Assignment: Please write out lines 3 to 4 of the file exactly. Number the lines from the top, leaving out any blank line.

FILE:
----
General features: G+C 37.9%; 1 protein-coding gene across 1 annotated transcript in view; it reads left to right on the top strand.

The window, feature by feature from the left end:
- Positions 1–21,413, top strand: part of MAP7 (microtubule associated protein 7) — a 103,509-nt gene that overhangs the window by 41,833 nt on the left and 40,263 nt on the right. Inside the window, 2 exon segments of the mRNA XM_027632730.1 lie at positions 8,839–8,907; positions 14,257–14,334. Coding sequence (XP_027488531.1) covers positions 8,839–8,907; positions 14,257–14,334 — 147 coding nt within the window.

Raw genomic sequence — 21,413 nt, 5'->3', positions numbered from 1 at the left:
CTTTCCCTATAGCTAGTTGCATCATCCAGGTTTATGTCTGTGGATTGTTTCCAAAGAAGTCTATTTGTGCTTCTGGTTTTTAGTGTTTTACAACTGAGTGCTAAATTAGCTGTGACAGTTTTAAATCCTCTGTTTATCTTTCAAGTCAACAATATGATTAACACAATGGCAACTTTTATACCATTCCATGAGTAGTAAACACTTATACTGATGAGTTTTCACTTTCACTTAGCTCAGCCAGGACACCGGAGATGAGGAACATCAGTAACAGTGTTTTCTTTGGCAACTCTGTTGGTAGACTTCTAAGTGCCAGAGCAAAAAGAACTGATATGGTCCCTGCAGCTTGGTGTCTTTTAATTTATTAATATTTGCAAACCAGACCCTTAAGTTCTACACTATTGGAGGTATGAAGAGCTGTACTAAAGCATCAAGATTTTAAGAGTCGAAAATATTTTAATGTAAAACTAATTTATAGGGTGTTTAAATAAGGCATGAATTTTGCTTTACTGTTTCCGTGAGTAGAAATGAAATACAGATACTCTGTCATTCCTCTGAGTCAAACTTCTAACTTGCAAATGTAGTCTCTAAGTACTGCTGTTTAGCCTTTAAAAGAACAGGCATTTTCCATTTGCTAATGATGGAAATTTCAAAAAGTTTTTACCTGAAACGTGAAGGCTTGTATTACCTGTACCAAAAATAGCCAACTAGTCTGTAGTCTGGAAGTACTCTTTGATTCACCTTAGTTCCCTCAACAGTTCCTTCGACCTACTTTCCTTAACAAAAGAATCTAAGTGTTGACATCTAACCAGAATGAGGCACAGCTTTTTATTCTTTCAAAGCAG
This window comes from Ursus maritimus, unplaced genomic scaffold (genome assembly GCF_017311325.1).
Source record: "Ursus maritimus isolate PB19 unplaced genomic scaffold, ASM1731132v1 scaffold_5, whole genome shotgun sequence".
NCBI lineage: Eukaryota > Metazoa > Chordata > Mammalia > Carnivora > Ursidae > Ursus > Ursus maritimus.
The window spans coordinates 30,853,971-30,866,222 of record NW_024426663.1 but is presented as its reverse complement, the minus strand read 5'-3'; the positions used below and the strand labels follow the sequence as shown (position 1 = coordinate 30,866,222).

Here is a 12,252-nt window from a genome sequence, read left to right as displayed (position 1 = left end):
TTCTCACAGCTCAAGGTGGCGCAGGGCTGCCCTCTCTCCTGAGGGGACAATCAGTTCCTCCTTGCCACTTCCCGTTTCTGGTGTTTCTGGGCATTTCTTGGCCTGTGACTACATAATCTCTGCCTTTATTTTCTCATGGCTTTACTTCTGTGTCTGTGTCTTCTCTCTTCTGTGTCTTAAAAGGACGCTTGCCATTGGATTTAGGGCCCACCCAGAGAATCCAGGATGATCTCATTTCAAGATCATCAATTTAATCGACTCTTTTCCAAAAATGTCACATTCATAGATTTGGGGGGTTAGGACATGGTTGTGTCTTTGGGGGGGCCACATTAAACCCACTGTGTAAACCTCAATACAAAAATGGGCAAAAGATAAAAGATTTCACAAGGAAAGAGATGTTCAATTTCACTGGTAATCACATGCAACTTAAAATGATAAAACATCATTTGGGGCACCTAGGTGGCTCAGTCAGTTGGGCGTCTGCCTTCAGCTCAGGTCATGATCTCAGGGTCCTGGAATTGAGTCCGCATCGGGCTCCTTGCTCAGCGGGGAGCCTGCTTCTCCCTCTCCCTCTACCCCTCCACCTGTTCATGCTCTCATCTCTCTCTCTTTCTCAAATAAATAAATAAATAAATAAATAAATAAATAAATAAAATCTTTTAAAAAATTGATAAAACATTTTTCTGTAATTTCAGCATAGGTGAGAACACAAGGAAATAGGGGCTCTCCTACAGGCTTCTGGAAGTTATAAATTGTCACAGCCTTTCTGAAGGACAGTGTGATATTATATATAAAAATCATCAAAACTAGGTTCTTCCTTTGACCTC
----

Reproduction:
- Positions 1–21,413, top strand: part of MAP7 (microtubule associated protein 7) — a 103,509-nt gene that overhangs the window by 41,833 nt on the left and 40,263 nt on the right. Inside the window, 2 exon segments of the mRNA XM_027632730.1 lie at positions 8,839–8,907; positions 14,257–14,334. Coding sequence (XP_027488531.1) covers positions 8,839–8,907; positions 14,257–14,334 — 147 coding nt within the window.

Raw genomic sequence — 21,413 nt, 5'->3', positions numbered from 1 at the left: